Richard Lamm is a tenured professor at the University of Denver, the same place where 29 professors in their College of Law denounced the inquiry into Ward Churchill on the grounds that academic freedom to say even that which is unpopular must be held sancrosact. So what happened when Mr. Lamm submitted an article to the Universities administration-run paper, The Source, posed as an answer to an affirmative action official’s article on white racism? It got denied.
|::::::::||Too Controversial for the University of Denver
Richard D. Lamm
Academic Questions, Fall 2004
I started teaching at the University of Denver in 1969 and, except for serving as Colorado s governor for 12 years, have been there continuously. I became a full tenured professor in 1973.
Some time ago I submitted the attached article, Two Wands, to The Source, the university newspaper run by our Vice Chancellor for Communications. The article was in response to a particularly offensive screed on white racism by one of our affirmative action officials. I felt it should not go unanswered.
The Source is run by the administration, separate from our student newspaper. To my amazement, the article was turned down as too controversial. I protested to no avail. So I confidentially went to our provost to get the decision reversed, and was doubly shocked when he agreed with the vice chancellor that the article was too controversial. Next stop was the chancellor of the university, who has been a friend for 25 years. Ever the diplomat, he said he did not think of it as censorship and also refused to reverse the decision. I argued at length about academic freedom and that controversy was what universities were all about.
I recounted that I had attended the University of Wisconsin when Joseph McCarthy was senator and observed first-hand courageous academic administrators standing up to the power of the U.S. Senate, time after time risking their careers to protect what is the most basic freedom on a university campus. I reminded him that I come out of the liberal wing of the Democratic party and my first job out of law school was as a civil rights attorney. Our family marched in Selma. Certainly this was a viewpoint that deserved to be heard.
I argued and argued to no avail.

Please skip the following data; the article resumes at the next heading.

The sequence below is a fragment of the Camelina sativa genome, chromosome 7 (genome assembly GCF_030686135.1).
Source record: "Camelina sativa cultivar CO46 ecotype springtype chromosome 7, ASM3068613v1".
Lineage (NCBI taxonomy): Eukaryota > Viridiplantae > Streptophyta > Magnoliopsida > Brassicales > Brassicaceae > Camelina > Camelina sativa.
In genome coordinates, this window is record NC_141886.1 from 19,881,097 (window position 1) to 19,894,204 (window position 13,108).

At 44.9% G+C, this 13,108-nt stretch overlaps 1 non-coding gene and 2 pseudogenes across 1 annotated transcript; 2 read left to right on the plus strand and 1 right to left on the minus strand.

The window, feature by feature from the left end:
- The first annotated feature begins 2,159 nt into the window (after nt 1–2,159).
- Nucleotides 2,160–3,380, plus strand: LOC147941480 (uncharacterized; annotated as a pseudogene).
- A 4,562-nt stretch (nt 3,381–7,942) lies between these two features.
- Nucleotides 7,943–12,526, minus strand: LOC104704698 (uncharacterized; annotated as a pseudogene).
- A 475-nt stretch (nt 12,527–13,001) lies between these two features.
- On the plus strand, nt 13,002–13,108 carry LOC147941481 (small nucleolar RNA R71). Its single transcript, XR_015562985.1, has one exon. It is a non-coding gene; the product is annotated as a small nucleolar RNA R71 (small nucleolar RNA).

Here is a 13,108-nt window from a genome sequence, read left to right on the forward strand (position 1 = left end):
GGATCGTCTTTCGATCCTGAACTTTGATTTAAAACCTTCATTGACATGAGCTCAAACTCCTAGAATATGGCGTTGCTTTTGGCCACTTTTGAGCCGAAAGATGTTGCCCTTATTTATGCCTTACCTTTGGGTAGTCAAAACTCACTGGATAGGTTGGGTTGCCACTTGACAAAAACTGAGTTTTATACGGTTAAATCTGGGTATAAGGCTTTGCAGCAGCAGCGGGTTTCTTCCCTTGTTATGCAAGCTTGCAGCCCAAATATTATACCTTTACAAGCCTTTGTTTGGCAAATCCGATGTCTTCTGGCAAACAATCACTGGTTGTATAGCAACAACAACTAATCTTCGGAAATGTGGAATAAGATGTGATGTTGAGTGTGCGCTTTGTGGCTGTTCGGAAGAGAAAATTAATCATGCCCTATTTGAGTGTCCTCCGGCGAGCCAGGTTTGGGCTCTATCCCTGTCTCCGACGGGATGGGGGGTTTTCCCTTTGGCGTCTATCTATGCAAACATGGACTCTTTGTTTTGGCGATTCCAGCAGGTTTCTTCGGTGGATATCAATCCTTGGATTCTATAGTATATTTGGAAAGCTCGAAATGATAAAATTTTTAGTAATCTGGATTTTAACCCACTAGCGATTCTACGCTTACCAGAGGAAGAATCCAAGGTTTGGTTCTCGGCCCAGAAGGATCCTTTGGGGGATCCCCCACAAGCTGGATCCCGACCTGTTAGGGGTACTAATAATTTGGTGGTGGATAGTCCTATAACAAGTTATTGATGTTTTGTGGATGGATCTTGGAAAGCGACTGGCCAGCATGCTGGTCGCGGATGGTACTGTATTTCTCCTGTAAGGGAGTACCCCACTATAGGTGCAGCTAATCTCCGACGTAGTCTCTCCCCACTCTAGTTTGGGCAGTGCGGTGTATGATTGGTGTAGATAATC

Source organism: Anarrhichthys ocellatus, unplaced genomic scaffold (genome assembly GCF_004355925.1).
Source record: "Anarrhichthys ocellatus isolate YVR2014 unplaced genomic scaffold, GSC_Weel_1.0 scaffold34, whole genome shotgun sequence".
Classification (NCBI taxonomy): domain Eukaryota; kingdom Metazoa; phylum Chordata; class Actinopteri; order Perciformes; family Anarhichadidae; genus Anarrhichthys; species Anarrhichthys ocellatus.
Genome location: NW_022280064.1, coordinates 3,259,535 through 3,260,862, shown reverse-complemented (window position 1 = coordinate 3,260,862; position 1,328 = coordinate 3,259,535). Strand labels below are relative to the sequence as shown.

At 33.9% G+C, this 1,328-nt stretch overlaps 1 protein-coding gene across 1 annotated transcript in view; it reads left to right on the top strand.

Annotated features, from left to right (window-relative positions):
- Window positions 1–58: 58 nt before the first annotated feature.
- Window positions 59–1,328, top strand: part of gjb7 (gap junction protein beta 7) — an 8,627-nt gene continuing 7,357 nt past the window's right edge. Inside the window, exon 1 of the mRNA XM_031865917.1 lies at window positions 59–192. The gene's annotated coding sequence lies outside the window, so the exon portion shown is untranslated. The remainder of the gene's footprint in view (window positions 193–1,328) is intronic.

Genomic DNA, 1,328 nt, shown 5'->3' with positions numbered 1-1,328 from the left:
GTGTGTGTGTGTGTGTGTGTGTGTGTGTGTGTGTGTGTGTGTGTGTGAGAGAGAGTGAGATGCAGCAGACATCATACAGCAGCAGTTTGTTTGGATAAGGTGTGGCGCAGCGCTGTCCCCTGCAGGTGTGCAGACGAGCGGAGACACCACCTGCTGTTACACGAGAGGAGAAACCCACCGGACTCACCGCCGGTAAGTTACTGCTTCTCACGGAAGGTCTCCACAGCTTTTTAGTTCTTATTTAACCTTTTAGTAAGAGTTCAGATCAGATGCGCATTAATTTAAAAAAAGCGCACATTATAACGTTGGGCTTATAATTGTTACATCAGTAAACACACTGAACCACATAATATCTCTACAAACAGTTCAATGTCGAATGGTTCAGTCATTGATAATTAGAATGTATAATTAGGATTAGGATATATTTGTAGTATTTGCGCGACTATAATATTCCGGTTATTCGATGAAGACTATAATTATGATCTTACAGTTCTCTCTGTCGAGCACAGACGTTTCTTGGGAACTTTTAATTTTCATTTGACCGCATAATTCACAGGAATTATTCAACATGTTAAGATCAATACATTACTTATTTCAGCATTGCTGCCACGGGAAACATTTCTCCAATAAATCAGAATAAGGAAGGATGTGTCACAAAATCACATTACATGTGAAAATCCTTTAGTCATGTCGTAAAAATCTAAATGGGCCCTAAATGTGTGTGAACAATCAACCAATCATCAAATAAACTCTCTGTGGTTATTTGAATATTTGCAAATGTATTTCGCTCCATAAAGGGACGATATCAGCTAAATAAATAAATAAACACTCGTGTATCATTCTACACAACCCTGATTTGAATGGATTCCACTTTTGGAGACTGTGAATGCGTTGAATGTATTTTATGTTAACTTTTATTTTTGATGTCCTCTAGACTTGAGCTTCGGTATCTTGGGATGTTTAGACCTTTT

Make sure you understand what this man is saying. This is no fan of Rush Limbaugh. This guy is squarely in the Left side of the spectrum, and he’s got an activist history, too. There’s no way this man can be dismissed as just another conservative drone. His article, titled “Two Wands” is an insightful examination of the root causes (gotta love that phrase, don’t ya?) behind the lack of academic and economic success by minorities in this country.
|::::::::|| Let me offer you, metaphorically, two magic wands that have sweeping powers to change society. With one wand you could wipe out all racism and discrimination from the hearts and minds of white America. The other wand you could wave across the ghettoes and barrios of America and infuse the inhabitants with Japanese or Jewish values, respect for learning, and ambition. But, alas, you can t wave both wands. Only one.
Which would you choose? I understand that many would love to wave both wands; no one can easily refuse the chance to erase racism and discrimination. But I suggest that the best wand for the society and for those who live in the ghettoes and barrios would be the second wand.
This article is a real must-read on the matter of the effects of racism on academic/economic success. And it’s quite frankly an indictment on the matter of academic freedom on college campuses these days. An article denouncing white racism as the reason for minority lack of success – even though not all minorities exhibit this lack of success – is considered just fine for publication but a response as well thought-out and written as Lamm’s is dismissed by the same academics who scream about protecting academic speech. There’s no hiding the Left-wing bias on this one.
Hat tip: Instapundit
Noted by both Power Line and Little Green Footballs, the most recent issue of Masthead has a wonderful article by Phil Boas of The Arizona Republic. The piece is titled, “Bloggers: The light at the end of the newspaper’s tunnel” and carries the subtitle “Engaged bloggers are voracious newspaper readers, too.” Jokes about whether we represent the way out of darkness or the front end of an oncoming train aside, the article so clearly sums up the promise and peril of bloggers for the newspaper industry that it’s hard to actually excerpt here. For just a taste, however:
|::::::::||It’s customary for anyone writing to the uninitiated about blogs to define them. This is a journalism trade publication and you are no ordinary reader, so I’ll spare you the customary definition.
Instead, I’ll define blogs as they relate to you.
They are your Nemesis in the making.
If you’ve remained nonplussed as they took down Dan Rather and four of his Black Rock colleagues, if you haven’t the slightest interest in acquainting yourself with the blogosphere, don’t move an inch. You won’t have to. Bloggers will be knocking on your door any day now. Or knocking it down.
To many of you, bloggers are a presumptuous rabble-amateurs elbowing their way into the publishing world. You may not know them, but they know youyour face, your manners, your prejudices, your conceits.